The global marketplace is bigger than ever. As a result, supply chains have become increasingly complicated — and, at times, fragmented. When large portions of the supply chain become obscured by their own complexities, the impact can be devastating for companies in terms of costs, product life cycles, and response times.
To prevent the damage that often results from fragmented supply chains, many businesses are now turning to integrated supply chain management techniques.
What Is an Integrated Supply Chain?
Building an integrated supply chain involves strategically developing extensive supplier relationships and connecting as many links as possible within a network. Ideally, every phase of the procurement and logistics processes should be streamlined into one master operation, from raw materials to final delivery.
Not only does this network of relationships allow manufacturers to follow the paths of materials and components as they are navigated through the various twists and turns of the supply chain, it also gives companies a higher degree of control and flexibility when things don’t go as planned.
How an Integrated Supply Chain Model Can Benefit Your Business
Full supply chain integration requires the collaborative efforts of procurement, sales, engineering, and logistic representatives, but having C-level executives at the helm, overseeing the process, is crucial.
To get suppliers on board with supply chain integration, buyers must demonstrate that it is in the suppliers’ best interests to do so. When done correctly, integrated supply chains can be advantageous for every link within the network. Key benefits include reduced transactional costs, enhanced quality control, and increased revenue.
When the network performs as a cohesive unit, every aspect of the supply chain — from the acquisition of raw materials and components to inventory and storage, shipping and logistics, and value-added support — is simplified, cutting down on unnecessary, repetitive efforts and costs. As these areas of inefficiency are eliminated, companies are better able to increase their level of service while also focusing on capital-generating improvements and assets.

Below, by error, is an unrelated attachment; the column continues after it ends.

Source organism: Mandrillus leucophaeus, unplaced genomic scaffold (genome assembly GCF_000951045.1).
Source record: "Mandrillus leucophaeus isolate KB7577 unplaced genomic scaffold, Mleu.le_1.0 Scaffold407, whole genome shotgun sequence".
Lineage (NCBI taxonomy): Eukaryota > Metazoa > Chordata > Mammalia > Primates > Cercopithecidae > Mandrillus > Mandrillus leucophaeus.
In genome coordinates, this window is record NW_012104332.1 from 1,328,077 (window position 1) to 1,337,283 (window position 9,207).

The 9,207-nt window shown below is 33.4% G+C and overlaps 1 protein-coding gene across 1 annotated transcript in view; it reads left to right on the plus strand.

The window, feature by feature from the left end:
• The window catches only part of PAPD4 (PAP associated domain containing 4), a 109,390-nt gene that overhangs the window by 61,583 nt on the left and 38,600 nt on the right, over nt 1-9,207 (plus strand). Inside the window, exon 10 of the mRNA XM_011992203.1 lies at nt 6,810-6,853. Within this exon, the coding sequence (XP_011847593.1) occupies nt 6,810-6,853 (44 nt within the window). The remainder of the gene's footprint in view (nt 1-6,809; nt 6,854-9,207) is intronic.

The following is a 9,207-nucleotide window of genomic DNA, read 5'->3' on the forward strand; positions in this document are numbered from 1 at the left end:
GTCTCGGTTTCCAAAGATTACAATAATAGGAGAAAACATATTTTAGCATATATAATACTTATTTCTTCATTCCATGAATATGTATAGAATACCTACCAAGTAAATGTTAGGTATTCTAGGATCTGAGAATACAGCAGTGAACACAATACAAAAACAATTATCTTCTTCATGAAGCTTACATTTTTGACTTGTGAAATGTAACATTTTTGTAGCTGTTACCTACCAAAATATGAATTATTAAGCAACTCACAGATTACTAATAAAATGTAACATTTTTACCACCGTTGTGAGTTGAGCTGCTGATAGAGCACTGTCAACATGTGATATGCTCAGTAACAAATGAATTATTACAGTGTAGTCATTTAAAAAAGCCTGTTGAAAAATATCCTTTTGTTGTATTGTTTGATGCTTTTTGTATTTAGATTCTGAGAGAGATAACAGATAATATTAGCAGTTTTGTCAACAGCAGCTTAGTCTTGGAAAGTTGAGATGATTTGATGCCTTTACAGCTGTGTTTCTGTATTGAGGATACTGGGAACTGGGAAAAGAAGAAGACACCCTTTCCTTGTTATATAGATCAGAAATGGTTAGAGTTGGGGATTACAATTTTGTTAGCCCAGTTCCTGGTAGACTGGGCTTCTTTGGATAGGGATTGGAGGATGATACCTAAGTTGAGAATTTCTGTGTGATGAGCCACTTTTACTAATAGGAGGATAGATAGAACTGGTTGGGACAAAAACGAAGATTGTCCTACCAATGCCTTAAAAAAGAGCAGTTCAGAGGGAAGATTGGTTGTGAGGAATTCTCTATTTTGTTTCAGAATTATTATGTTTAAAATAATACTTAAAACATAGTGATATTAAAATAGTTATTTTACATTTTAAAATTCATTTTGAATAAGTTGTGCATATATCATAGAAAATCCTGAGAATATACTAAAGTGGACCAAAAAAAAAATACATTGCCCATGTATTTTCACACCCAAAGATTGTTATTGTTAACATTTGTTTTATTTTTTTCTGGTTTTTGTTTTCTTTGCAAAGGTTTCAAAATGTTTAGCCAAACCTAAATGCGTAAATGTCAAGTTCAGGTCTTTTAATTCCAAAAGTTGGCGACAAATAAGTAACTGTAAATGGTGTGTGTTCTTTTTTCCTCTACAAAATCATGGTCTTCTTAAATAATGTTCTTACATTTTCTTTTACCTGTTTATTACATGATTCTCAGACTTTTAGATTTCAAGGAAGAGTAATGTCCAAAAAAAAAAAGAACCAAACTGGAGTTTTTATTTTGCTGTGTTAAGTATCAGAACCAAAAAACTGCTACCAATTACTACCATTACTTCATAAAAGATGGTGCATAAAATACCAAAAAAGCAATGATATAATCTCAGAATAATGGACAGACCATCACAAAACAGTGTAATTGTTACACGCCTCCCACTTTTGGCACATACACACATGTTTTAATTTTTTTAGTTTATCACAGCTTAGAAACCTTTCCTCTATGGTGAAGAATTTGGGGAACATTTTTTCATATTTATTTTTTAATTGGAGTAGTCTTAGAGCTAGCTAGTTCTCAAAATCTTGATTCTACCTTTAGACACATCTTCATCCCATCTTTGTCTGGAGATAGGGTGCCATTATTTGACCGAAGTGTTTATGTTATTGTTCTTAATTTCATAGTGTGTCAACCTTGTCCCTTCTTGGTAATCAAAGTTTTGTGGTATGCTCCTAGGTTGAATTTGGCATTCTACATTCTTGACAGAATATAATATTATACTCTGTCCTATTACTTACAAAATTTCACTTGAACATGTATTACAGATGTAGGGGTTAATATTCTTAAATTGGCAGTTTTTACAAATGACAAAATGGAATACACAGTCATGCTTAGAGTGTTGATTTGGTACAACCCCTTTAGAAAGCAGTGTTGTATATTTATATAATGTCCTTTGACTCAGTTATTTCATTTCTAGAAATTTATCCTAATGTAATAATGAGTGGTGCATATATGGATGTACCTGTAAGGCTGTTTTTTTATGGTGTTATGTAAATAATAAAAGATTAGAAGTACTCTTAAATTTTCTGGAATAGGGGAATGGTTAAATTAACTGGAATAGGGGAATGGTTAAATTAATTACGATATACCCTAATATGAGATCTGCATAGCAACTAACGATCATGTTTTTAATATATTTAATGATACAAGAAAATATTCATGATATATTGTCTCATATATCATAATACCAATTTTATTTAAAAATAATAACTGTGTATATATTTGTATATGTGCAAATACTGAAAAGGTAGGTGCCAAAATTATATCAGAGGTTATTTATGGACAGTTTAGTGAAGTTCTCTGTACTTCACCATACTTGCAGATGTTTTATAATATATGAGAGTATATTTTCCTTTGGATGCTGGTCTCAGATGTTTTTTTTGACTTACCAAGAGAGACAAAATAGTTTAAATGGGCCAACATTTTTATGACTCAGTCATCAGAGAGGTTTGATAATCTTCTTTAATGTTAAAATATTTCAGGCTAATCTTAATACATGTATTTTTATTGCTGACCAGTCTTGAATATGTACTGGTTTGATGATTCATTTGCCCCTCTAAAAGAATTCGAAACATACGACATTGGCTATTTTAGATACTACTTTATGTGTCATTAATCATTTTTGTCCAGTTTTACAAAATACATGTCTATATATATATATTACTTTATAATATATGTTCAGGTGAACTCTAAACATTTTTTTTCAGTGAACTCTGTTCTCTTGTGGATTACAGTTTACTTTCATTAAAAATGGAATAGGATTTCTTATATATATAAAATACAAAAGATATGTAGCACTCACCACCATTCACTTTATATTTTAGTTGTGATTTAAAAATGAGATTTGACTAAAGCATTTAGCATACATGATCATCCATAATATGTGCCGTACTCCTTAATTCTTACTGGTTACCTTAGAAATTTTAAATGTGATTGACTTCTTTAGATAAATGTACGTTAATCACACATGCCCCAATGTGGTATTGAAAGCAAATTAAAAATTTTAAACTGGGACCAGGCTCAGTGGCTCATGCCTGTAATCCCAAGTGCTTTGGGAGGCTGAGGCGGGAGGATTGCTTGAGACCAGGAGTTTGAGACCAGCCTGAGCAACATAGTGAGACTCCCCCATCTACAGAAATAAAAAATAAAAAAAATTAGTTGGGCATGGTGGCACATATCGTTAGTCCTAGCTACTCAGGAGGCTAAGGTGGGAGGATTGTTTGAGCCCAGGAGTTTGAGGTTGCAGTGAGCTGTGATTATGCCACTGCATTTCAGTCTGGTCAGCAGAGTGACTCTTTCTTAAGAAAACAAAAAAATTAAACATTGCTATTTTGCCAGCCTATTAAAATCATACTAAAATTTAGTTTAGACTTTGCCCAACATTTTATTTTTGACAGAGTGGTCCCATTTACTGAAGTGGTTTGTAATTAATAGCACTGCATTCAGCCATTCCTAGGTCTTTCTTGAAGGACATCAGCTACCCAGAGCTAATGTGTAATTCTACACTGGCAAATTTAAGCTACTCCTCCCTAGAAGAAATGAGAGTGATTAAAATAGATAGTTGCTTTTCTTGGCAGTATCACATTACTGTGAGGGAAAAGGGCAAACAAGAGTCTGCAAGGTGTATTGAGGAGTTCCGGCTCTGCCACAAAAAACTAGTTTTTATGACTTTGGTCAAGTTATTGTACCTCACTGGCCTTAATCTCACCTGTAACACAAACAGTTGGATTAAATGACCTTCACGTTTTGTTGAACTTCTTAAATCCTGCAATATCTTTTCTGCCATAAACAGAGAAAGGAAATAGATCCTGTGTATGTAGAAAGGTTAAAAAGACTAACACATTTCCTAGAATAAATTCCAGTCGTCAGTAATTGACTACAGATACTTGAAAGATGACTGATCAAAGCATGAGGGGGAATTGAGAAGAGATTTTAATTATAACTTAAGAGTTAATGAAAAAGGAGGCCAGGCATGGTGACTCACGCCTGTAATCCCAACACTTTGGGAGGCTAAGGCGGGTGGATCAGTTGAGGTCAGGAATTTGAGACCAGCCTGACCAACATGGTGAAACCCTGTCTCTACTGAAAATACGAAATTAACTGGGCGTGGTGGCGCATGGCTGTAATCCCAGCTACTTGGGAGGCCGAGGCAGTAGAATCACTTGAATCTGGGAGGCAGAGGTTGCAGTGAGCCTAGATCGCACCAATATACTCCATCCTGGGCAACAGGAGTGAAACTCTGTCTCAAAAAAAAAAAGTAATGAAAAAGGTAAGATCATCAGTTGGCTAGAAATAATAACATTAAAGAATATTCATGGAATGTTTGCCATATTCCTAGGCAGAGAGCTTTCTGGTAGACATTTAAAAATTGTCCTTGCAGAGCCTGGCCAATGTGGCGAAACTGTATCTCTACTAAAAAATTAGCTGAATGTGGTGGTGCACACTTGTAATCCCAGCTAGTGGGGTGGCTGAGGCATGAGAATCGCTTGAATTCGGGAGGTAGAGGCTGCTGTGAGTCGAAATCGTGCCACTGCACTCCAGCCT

By freeing up time and resources, companies can then offer shorter lead times to customers, and more quickly identify problems and risks within the supply chain process — ultimately leading to better pricing options and improved customer relations.
Integrating the supply chain also boosts overall transparency and traceability, which is becoming increasingly important for today’s discerning consumers. More than ever before, consumers and businesses alike are more aware of the various environmental and social issues that have remained hidden by segmented supply chain practices; integrated supply chains open up the lines of communication between suppliers and companies, empowering businesses to exert greater control over the process and ensure the integrity of their supply chain practices.
Using Technology to Enhance Your Integrated Supply Chain
Thanks to the digital revolution and the advances brought about by supply chain 4.0, there is a wide range of tools available to help companies create or enhance their integrated supply chains.
- Robotic Process Automation and Enterprise Resource Planning Systems — These automated tools put software bots in charge of monotonous, routine back-office tasks such as data entry, inventory monitoring, and order processing. Not only do these tools remove the possibility of human error, they can also run 24/7 and monitor a wide range of tasks in real time. This, in turn, frees up employees to focus on more pressing tasks, enhancing overall productivity.
- Blockchain Technologies — Many have heralded blockchain technology as the answer to a range of supply chain challenges. Because the crypto-ledger keeps an accurate record of all transactions, companies can easily bring about increased traceability and enhanced communication.
- Artificial Intelligence — Through smart sensor technologies combined with robotics and the Industrial Internet of Things (IIoT), artificial intelligence (AI) can gather data across an entire supply chain, monitoring everything from weather patterns to shipments. Ultimately, this allows for enhanced agility, traceability, and supplier communications.
- Data Twins — Data allows companies to gain a better understanding of their internal processes as well as their external supply chain practices, allowing for the development of well-defined goals and actionable plans. Digital twins, which essentially act as experimental clones of a company’s data systems, allow businesses to plan ahead, mitigate risks, and optimize supplier partnerships for greater synchronicity.
The Case for Supply Chain Integration
Companies taking the time to integrate their supply chains stand to benefit greatly, maximizing both efficiency and profits by improving relationships between every link in the supply chain, enhancing traceability, and strengthening quality control.
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